The 2007 Giants were the fourth best rushing team in the league and won the Super Bowl. The 2011 Giants were dead last in rushing yardage and won the Super Bowl thanks to Eli Manning, Victor Cruz, and Hakeem Nicks.

That 2011 Super Bowl season set a dangerous precedent that the team has yet to correct. It made the fans and the front office believe that Eli and the passing attack would continue to bail out the fledgling ground game. While Manning almost pulled it off in 2012, we saw what happened over the next five years.

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No more messin’ around, folks. Get ‘Em Gettleman has already laid the hammer down on Ereck Flowers and Bobby Hart. I would be shocked out of my goddamn socks if Flowers is the starting left tackle for the 2018 season opener. The bell tolls for thee. The clock has struck midnight. It’s time to bring in some new blood.

Here are the free agents the Giants should consider signing broken down by position:


I wouldn’t mind if the Giants drafted Saquon Barkley with the #2 overall pick but the logical part of my brain thinks that selection stinks. You can point to Todd Gurley, Kareem Hunt, Le’Veon Bell, Ezekiel Elliott, and LeSean McCoy all you want. You put those guys on the 2016 or 2017 Giants and they wouldn’t crack 1,000 yards. @ me, homey.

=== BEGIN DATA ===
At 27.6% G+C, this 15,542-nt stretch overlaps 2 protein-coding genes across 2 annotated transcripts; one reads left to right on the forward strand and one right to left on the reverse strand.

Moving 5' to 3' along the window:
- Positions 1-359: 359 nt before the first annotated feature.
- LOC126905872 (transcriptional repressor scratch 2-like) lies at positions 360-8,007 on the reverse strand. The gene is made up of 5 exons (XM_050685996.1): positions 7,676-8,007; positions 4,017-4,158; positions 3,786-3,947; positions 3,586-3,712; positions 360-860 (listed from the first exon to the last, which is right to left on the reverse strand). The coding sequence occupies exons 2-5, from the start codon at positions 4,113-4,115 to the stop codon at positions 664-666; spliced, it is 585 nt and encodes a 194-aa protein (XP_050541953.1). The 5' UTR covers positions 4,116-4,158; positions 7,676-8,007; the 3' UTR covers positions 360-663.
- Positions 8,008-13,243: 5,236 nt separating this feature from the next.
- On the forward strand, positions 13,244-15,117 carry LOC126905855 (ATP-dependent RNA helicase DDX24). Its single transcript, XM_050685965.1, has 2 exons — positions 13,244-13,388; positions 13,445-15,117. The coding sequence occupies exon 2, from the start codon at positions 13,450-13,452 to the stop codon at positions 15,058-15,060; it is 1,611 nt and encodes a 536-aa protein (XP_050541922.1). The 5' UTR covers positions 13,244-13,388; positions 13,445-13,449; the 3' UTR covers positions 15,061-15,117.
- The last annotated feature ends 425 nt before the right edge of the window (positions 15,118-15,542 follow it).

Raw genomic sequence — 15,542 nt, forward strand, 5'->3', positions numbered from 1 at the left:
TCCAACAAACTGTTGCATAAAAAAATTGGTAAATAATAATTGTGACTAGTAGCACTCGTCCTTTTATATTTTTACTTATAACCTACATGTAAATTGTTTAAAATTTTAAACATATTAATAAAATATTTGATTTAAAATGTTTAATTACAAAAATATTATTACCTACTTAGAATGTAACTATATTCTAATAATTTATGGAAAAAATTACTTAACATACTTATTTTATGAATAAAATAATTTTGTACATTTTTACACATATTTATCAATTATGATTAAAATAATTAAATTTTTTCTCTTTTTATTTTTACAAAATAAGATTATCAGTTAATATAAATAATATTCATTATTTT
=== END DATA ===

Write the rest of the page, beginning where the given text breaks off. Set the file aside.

Orleans Darkwa finally got his chance to shine and he performed well. Was it well enough to get a fat contract? No. Would be great to have him back at a modest cost, though.

Wayne Gallman has some sweet moves but can’t hold on to the ball.

Paul Perkins needs to totally redeem himself. I’m hoping he bounces back.

Shane Vereen shouldn’t return but wow did the Giants fuck up how they used him.

I’m not high on signing a free agent but if they lose Darkwa, they’ll lose a workhorse.

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Jerick McKinnon – RB, Minnesota Vikings

Age: 26

While Dion Lewis had a higher grade in 2017, I’m not falling for another Pats running back (*cough* SHANE VEREEN *cough*). They’re a product of the system. Le’Veon Bell will cost way too much money. Pat Shurmur should bring over his 26-year-old back.

I hear you. Stop shouting. McKinnon’s not a workhorse. I get it. If signed, he’d be the smallest back. But you can’t argue he’d be an upgrade on third downs or a change of pace. He’d fill the void left by Vereen.

Perkins has shown he can carry the load over a chunk of the season. It’s possible 2017 was a mirage. I honestly don’t know what Gallman is. He’s got burst and makes tacklers miss but are you feeding him 20 times a game? Prolly not.